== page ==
glencliff

2019 Seven to Save: Glencliff Willing Workers Hall

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The Glencliff Willing Workers Hall dates to 1920 when women and their “better halves” (according to a letter from the first president!) gathered to build a social hall to further their mission of helping each other through hard times. The women knitted, quilted, cooked, and crafted to raise funds to support children, elderly, and sick residents. In the 1930s, they raised enough additional money to add a rear kitchen and bathroom addition.

 The hall became the epicenter of village life in Glencliff and surrounding towns. Regular fundraisers included card parties, dances, suppers, concerts, original plays, holiday parties, sing-alongs, bean-o games, minstrel shows, and traveling vaudeville performances. In 1921 – seventeen years before electricity came to the village – the hall was electrified for movie screenings. During the Great Depression, the hall served as a social outlet for nearby East Warren Civilian Conservation Corps workers. Several corps members volunteered to act in plays and help serve suppers.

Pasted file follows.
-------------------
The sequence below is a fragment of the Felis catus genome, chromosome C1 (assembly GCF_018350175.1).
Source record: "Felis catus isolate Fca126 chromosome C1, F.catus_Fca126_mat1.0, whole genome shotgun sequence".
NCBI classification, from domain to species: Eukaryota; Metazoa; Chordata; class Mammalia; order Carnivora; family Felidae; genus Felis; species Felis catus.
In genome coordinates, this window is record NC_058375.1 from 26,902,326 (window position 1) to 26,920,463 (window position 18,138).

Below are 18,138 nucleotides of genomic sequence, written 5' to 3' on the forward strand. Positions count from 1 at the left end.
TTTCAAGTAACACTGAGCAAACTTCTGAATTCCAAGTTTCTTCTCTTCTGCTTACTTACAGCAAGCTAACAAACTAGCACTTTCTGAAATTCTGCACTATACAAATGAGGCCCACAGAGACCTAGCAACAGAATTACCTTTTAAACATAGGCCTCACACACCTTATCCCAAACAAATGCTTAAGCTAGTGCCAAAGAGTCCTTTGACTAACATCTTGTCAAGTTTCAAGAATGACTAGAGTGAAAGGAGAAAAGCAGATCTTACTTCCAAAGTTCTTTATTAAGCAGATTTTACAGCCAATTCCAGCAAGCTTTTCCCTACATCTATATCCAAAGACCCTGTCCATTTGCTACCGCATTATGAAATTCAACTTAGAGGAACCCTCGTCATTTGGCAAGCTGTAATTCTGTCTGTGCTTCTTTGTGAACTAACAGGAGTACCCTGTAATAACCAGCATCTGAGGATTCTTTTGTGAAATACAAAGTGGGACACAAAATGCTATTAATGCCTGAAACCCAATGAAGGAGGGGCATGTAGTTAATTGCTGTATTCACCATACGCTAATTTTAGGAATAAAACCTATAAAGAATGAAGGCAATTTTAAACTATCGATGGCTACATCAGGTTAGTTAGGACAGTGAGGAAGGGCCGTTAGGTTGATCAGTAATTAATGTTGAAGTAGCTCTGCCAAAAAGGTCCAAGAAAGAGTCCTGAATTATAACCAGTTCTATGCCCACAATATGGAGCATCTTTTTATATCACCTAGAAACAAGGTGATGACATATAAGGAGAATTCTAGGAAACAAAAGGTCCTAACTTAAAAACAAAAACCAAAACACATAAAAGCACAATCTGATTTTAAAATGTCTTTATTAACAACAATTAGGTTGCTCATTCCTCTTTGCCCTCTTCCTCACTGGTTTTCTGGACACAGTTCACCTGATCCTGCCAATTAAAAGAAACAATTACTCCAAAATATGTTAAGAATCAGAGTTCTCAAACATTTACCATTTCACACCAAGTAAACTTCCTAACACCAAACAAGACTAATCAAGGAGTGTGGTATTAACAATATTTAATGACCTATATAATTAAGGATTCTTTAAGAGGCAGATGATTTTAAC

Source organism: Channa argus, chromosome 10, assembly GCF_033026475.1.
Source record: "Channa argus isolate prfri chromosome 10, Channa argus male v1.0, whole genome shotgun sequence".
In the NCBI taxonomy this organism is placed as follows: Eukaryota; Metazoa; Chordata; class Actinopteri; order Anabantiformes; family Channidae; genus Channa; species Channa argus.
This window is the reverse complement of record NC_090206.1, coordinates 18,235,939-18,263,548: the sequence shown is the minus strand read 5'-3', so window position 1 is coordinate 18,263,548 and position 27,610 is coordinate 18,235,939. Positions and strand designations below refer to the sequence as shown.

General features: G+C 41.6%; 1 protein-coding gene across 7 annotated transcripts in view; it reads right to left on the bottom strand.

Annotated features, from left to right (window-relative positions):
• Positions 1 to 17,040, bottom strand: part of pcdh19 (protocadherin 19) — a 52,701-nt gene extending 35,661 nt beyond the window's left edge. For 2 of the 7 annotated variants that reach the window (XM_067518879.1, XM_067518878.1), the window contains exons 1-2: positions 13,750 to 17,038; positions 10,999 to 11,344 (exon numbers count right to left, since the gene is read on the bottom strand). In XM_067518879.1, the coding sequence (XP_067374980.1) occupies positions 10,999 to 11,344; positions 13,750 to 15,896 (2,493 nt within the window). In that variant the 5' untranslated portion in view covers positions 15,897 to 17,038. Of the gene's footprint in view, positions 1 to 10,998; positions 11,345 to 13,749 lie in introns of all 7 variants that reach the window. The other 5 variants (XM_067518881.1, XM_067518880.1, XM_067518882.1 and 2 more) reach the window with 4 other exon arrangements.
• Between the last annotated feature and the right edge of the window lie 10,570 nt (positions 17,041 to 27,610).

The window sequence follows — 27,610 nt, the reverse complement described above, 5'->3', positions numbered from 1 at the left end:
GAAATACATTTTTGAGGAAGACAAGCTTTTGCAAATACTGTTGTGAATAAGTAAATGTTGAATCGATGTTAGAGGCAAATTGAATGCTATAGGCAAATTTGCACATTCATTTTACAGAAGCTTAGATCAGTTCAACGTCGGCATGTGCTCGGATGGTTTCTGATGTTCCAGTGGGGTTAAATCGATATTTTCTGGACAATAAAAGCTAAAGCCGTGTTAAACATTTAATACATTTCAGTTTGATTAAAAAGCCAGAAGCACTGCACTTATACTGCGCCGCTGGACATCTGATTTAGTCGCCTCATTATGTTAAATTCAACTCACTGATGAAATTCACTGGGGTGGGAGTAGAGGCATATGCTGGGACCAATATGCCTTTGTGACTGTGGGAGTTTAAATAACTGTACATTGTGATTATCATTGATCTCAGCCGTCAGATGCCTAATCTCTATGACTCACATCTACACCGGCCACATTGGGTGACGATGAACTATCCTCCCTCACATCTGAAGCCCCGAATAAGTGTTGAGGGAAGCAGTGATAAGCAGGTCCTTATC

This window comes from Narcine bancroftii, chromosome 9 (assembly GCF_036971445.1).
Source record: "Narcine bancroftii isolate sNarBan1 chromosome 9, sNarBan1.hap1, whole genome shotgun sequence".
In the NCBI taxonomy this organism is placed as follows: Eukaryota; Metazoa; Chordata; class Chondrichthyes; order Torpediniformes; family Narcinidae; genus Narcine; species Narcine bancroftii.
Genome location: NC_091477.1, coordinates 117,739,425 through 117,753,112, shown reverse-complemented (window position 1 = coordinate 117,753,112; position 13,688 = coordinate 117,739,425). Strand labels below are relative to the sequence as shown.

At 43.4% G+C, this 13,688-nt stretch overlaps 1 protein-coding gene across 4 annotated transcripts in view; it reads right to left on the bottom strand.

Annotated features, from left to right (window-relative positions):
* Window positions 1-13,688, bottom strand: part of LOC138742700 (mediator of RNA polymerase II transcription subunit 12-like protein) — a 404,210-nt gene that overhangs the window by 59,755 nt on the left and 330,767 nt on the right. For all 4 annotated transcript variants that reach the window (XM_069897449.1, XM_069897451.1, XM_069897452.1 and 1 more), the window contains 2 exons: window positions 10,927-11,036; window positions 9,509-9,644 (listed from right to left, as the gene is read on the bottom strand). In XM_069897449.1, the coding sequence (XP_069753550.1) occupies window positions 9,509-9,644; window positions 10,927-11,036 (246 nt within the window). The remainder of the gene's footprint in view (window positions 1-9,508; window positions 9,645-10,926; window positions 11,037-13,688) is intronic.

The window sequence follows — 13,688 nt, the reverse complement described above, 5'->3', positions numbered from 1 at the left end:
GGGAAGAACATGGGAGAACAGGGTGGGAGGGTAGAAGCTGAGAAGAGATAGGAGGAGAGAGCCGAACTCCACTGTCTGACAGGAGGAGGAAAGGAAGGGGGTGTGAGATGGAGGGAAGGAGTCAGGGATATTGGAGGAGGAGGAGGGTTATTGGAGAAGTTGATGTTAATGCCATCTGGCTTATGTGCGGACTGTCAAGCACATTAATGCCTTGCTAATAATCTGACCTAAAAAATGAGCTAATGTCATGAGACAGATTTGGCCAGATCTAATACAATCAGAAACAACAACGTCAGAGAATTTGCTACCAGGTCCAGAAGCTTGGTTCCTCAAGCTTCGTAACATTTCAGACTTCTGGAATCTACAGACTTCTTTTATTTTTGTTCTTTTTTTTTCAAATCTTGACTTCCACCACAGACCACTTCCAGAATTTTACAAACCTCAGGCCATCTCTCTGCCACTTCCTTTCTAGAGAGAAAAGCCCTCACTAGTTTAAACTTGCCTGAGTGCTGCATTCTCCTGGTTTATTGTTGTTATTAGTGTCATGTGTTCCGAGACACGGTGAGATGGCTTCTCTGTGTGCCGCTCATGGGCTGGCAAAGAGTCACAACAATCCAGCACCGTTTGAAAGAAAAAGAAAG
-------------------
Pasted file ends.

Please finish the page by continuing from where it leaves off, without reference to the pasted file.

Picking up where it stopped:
The first president, May Fifield, wrote that “The hall has provided a neat, cozy and attractive place of social and intellectual functions.” Today, the hall remains owned by the Willing Workers and the group continues to organize community events that benefit children and families in need.

 Unfortunately, though, the organization’s sign attached to the side of the building is more ironic than indicative of the organization’s good work. The building suffers from decades of deferred maintenance, and now faces a laundry list of work to be done, including a roof, foundation repair, exterior painting, and window repair.

 According to Deb Dickmann, the president of the Willing Workers, “We’re happy to have been determined eligible for the State and National Register.  Our fundraising efforts at this time are dedicated to raising money to restore our historical building.  In our effort to keep our building standing for the next century, we hope your recognition will provide the attention we need to succeed in our restoration.  We are extremely grateful.”